Capt. John Smith leads a rag-tag band of English sailors & soldiers to the New World to plunder its riches for England (or, more precisely, for Governor Ratcliffe, who comes along for the ride). Meanwhile, in this "New World," Chief Powhatan has pledged his daughter, Pocahontas, to be married to the village's greatest warrior. Pocahontas, however, has other ideas. She has seen a vision of a spinning arrow, a vision she believes tells her change is coming. Her life does indeed change when the English ship lands near her village. Between Ratcliffe, who believes the "savages" are hiding the gold he expected to be plentiful, and Powhatan, who believes these pale newcomers will destroy their land, Smith and Pocahontas have a difficult time preventing all-out war, and saving their love for each other. Written by
Joe Sewell <firstname.lastname@example.org>
In their quest for authenticity, the Disney studios hired mostly Native American actors to do the voices. They also employed Native American consultants and had a session with a real shaman. Despite these efforts, prominent Native American activists issued an open letter condemning the film for its historical inaccuracies and stereotyping of the Indian people. However actor and Native American activist Russell Means (who performs the speaking role of Powhatan) has referred to the film, in particular the opening, as being the "single best representation of American Indians that Hollywood has ever done". See more »
John tells Thomas to aim his musket with "both eyes open" which is actually a bad way to aim a gun as it's hard to line up your sights. However, firearms did not have rifling along the barrel back then, and even if you did aim perfectly with a smoothbore gun the bullet could still spin off path and easily miss a target less than 20 feet away. The fact that Thomas hit anything he was aiming at can be attributed only to luck. See more »
[Captain John Smith has just jumped off the ship during a storm to save Thomas]
Smith! Are you crazy?
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I forgot just how beautiful this movie is...why is it so underrated??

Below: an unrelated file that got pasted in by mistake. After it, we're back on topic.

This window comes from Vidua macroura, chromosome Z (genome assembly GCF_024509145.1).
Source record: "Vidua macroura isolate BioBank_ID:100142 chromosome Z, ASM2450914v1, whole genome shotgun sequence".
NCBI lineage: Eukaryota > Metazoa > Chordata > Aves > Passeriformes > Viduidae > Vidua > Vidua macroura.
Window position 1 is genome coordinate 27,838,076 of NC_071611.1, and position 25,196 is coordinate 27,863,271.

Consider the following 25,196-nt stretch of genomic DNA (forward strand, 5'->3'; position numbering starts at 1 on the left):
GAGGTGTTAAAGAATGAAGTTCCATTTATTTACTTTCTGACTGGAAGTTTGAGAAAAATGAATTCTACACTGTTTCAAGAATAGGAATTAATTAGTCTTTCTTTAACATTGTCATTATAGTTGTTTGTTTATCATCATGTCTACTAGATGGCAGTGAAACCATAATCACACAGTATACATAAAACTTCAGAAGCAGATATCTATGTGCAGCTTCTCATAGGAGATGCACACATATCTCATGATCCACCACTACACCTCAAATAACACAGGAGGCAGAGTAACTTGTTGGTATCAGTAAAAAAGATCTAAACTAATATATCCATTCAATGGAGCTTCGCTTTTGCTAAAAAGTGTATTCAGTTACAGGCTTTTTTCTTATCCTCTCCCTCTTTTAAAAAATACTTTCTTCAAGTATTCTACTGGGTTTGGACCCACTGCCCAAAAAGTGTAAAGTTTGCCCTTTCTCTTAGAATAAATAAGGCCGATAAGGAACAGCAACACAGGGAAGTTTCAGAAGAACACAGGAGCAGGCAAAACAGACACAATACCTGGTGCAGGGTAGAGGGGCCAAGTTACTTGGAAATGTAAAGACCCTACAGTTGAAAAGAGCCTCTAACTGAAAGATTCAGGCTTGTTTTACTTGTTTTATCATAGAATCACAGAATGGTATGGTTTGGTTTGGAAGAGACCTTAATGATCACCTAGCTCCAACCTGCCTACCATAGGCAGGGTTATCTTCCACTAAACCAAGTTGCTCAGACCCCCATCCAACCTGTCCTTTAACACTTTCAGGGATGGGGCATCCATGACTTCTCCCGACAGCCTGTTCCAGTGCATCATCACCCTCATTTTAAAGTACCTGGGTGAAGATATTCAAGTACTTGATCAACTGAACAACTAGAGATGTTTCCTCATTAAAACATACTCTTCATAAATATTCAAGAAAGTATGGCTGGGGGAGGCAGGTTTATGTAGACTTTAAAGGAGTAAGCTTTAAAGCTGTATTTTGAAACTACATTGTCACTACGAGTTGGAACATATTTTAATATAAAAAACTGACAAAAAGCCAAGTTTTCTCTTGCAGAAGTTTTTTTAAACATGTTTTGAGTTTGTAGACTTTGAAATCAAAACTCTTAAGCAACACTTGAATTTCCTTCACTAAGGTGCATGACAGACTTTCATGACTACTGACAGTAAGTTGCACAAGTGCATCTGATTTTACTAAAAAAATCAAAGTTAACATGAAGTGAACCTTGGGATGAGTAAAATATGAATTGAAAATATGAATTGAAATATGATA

I haven't watched Pocahontas in maybe ten years, but I was feeling nostalgic one day and popped it in. I could not believe how truly BEAUTIFUL this movie is, in every aspect.
MUSIC: Aside from the songs everyone knows (Just Around the River Bend and Colors of the Wind) every single other song in the film is wonderful, with soaring harmonies and Broadway quality singing. Everything was masterfully written and executed. The music alone is reason enough for this to be adapted into a full out Broadway musical, but don't worry...the music is brilliant but it doesn't scream "MUSICAL!" like Hairspray or Mamma Mia.
ANIMATION: Drop. Dead. Gorgeous. Every single frame is such wonderful eye candy, and the camera work serves the sweeping storyline extremely well.
STORY: Dramatic (with it's humorous moments of course), romantic, and it carries a very important message of peace, maturity, and fighting against ignorance and prejudice from BOTH sides. This is possibly the Disney movie with the greatest message for kids.
HISTORIC ACCURACY: Yes, Disney changed the true story quite a bit, but if you look to Disney for accurate re-tellings of historical events you have a serious PROBLEM. This movie is more 'Inspired by' than 'Based on' and since the true story is about a 13-14 year old falling in love with 30-40 year I think we can all appreciate that they took some liberties with a KIDS' MOVIE.
All in all, I really don't get why this isn't revered as a classic right along with The Lion King and Beauty and the Beast.
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